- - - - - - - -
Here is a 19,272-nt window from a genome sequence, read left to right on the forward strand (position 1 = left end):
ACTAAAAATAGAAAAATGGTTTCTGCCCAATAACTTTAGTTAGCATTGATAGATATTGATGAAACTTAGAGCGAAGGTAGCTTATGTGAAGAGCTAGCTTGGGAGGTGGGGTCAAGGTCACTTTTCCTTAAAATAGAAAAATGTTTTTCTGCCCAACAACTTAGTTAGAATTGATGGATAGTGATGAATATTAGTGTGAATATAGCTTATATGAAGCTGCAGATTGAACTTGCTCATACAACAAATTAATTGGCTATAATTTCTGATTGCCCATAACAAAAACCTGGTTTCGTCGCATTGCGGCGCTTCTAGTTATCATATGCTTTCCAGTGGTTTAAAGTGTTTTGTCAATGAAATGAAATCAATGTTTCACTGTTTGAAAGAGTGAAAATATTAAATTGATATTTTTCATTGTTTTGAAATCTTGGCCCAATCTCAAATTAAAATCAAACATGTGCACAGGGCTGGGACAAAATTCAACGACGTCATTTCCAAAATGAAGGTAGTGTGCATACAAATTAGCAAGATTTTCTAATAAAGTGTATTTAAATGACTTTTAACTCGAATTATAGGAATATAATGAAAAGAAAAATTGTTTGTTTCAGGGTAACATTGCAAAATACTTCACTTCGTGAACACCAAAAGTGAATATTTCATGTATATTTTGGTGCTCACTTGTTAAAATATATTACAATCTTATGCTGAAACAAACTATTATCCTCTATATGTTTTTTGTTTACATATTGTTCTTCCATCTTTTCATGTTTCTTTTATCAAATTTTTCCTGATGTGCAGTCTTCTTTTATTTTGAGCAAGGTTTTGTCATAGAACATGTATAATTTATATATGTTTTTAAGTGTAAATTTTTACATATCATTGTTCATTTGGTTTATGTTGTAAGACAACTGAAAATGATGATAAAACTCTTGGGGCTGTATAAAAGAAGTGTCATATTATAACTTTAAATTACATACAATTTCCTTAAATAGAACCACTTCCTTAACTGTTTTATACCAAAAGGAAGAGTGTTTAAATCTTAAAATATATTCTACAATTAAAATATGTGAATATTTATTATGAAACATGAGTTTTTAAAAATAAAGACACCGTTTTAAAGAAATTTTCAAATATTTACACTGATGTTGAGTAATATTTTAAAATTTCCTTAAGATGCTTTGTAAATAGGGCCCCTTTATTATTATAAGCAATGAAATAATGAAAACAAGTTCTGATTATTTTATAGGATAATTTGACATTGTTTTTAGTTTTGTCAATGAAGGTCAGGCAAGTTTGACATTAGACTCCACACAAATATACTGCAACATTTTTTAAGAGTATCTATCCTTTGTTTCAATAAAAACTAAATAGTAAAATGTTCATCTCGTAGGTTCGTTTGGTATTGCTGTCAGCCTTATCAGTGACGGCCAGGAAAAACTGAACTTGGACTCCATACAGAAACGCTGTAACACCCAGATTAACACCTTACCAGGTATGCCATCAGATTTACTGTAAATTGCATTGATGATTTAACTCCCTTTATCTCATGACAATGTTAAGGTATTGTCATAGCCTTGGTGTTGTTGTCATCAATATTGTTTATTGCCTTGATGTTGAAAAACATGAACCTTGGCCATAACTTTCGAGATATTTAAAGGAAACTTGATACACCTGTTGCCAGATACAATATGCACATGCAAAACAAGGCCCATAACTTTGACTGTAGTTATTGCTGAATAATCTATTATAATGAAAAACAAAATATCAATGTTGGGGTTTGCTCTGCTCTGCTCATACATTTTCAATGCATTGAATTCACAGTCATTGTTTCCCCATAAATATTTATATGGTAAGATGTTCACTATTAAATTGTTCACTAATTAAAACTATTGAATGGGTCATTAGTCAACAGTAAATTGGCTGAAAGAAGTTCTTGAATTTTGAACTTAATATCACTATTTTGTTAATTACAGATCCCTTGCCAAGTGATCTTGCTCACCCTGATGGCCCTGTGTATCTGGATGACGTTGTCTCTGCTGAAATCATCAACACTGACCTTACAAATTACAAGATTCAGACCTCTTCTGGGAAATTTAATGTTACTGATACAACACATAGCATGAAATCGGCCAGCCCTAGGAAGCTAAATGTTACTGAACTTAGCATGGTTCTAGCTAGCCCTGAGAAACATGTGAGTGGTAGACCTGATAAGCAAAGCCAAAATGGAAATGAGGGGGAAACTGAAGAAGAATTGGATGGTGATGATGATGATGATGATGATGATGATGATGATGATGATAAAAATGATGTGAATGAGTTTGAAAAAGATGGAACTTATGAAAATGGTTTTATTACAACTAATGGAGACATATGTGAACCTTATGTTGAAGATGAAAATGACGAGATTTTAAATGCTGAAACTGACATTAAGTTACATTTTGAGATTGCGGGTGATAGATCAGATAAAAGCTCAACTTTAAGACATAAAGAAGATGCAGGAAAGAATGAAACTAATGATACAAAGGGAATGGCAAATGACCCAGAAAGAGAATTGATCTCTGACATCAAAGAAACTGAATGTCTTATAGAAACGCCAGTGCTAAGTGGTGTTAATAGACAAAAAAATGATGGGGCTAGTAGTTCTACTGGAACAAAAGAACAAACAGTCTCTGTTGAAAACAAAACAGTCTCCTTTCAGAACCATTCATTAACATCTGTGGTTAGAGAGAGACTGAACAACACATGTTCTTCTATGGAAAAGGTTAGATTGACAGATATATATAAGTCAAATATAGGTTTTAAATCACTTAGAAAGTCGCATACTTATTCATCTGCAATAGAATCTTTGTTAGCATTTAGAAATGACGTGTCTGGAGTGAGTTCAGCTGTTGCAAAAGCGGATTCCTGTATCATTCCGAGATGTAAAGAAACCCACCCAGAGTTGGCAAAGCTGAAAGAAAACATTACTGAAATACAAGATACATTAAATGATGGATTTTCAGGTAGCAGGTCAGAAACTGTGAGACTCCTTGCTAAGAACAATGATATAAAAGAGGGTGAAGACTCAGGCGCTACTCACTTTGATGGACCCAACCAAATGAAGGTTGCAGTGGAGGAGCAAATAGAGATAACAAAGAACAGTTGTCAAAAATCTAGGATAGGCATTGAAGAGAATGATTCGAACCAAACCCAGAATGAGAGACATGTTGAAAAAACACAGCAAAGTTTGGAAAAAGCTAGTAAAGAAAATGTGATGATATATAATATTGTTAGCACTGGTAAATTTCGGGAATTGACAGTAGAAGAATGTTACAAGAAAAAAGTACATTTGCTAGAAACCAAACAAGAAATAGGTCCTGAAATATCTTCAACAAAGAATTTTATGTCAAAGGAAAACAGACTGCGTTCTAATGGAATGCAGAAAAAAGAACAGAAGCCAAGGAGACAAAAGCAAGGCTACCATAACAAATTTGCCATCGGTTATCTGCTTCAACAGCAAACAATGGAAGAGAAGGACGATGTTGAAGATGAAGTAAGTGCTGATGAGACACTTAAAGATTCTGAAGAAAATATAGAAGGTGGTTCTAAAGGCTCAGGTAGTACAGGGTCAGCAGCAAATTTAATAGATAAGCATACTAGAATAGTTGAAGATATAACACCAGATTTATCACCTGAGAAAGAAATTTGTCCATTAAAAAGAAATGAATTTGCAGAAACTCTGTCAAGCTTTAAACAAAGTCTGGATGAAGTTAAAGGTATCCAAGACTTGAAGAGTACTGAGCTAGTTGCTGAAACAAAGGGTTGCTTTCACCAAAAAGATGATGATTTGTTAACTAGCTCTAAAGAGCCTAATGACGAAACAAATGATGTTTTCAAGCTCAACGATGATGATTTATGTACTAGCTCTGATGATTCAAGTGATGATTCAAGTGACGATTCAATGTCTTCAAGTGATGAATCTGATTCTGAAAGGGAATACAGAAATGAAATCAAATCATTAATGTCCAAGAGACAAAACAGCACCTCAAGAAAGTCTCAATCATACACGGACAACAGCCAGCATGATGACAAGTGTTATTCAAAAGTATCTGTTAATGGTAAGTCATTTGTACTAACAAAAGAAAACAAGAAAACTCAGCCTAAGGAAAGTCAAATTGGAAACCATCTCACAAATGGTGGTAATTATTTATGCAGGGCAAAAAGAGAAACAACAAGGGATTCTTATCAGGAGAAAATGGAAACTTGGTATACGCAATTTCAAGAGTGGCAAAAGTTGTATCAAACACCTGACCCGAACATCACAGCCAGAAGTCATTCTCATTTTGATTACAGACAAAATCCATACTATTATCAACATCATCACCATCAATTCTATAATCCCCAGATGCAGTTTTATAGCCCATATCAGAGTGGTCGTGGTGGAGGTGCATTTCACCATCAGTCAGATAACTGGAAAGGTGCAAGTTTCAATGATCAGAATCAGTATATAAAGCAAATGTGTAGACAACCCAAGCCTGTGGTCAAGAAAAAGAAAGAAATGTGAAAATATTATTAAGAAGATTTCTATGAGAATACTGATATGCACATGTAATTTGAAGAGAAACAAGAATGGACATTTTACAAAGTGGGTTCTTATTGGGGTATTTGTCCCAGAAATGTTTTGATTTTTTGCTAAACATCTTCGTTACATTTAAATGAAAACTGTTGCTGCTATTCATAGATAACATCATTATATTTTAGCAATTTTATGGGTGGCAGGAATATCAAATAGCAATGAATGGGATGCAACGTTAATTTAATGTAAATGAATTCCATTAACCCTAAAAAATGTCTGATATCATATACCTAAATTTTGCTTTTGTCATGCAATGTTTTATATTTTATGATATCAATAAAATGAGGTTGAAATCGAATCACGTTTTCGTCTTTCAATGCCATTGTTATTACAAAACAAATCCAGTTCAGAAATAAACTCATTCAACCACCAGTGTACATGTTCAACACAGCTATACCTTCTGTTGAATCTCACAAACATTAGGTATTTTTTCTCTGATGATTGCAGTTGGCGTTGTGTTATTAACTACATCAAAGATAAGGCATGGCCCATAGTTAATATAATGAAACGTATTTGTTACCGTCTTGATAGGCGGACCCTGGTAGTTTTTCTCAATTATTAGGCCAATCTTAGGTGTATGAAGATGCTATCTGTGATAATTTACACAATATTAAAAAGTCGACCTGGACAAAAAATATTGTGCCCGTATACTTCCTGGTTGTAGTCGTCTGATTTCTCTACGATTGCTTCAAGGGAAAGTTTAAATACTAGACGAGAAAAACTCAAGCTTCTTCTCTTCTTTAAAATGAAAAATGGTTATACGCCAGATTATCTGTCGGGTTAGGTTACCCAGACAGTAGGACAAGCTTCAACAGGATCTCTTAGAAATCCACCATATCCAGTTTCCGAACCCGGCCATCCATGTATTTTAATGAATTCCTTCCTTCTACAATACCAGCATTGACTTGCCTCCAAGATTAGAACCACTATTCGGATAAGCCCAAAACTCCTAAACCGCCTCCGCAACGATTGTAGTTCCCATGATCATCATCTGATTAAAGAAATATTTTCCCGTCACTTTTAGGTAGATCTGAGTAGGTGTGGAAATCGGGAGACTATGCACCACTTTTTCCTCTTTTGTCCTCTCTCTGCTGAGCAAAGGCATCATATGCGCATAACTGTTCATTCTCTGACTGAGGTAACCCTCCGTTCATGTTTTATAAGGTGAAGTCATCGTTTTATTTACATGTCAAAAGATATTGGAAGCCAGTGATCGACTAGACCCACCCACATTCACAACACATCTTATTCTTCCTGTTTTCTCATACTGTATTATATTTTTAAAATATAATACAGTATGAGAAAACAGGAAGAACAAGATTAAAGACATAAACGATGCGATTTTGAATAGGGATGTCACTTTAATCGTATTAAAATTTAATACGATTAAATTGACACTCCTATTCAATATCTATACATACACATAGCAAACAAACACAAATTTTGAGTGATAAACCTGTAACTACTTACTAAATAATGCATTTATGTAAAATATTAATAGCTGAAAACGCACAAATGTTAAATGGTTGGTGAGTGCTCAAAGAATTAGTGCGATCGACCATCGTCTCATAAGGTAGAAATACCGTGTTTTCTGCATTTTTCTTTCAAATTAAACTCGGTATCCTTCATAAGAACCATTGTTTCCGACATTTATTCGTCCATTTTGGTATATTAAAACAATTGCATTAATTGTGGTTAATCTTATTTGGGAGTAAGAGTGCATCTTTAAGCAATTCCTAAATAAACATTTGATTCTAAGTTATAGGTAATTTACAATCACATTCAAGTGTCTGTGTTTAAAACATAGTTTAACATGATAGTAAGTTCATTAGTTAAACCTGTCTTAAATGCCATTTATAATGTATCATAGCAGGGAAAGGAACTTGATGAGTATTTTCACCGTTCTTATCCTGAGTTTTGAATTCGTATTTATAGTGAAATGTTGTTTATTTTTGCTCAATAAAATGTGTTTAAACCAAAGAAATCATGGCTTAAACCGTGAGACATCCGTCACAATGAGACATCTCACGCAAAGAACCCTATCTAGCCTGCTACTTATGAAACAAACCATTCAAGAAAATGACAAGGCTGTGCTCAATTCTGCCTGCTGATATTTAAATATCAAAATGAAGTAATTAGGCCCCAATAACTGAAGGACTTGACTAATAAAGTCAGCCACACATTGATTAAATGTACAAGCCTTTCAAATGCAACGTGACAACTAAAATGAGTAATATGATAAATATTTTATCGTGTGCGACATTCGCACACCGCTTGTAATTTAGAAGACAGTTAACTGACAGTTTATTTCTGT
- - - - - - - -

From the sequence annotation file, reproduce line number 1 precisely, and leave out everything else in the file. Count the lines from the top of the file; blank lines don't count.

Here is a 19,272-nt window from a genome sequence, read left to right on the forward strand (position 1 = left end):